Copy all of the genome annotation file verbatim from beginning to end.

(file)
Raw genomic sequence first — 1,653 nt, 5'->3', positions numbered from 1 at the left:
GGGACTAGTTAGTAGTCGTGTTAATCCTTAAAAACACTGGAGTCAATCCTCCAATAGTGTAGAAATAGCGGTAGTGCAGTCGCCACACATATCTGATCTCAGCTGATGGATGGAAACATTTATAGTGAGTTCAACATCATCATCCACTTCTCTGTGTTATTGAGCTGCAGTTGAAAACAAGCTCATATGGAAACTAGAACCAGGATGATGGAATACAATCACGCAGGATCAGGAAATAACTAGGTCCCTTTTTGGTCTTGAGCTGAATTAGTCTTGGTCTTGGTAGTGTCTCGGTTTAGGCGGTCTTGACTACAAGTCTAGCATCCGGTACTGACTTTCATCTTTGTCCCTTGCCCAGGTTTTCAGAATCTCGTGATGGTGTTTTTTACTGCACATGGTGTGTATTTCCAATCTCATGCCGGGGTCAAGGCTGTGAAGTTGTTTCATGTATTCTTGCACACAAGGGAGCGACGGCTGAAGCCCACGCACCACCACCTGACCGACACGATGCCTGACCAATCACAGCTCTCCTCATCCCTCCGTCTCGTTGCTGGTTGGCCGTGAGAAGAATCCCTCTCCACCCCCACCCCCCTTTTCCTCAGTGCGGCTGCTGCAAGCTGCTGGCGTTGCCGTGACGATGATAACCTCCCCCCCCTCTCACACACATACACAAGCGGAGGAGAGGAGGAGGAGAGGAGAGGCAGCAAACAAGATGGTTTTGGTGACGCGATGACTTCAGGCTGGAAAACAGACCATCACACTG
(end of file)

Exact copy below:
Raw genomic sequence first — 1,653 nt, 5'->3', positions numbered from 1 at the left:
GGGACTAGTTAGTAGTCGTGTTAATCCTTAAAAACACTGGAGTCAATCCTCCAATAGTGTAGAAATAGCGGTAGTGCAGTCGCCACACATATCTGATCTCAGCTGATGGATGGAAACATTTATAGTGAGTTCAACATCATCATCCACTTCTCTGTGTTATTGAGCTGCAGTTGAAAACAAGCTCATATGGAAACTAGAACCAGGATGATGGAATACAATCACGCAGGATCAGGAAATAACTAGGTCCCTTTTTGGTCTTGAGCTGAATTAGTCTTGGTCTTGGTAGTGTCTCGGTTTAGGCGGTCTTGACTACAAGTCTAGCATCCGGTACTGACTTTCATCTTTGTCCCTTGCCCAGGTTTTCAGAATCTCGTGATGGTGTTTTTTACTGCACATGGTGTGTATTTCCAATCTCATGCCGGGGTCAAGGCTGTGAAGTTGTTTCATGTATTCTTGCACACAAGGGAGCGACGGCTGAAGCCCACGCACCACCACCTGACCGACACGATGCCTGACCAATCACAGCTCTCCTCATCCCTCCGTCTCGTTGCTGGTTGGCCGTGAGAAGAATCCCTCTCCACCCCCACCCCCCTTTTCCTCAGTGCGGCTGCTGCAAGCTGCTGGCGTTGCCGTGACGATGATAACCTCCCCCCCCTCTCACACACATACACAAGCGGAGGAGAGGAGGAGGAGAGGAGAGGCAGCAAACAAGATGGTTTTGGTGACGCGATGACTTCAGGCTGGAAAACAGACCATCACACTG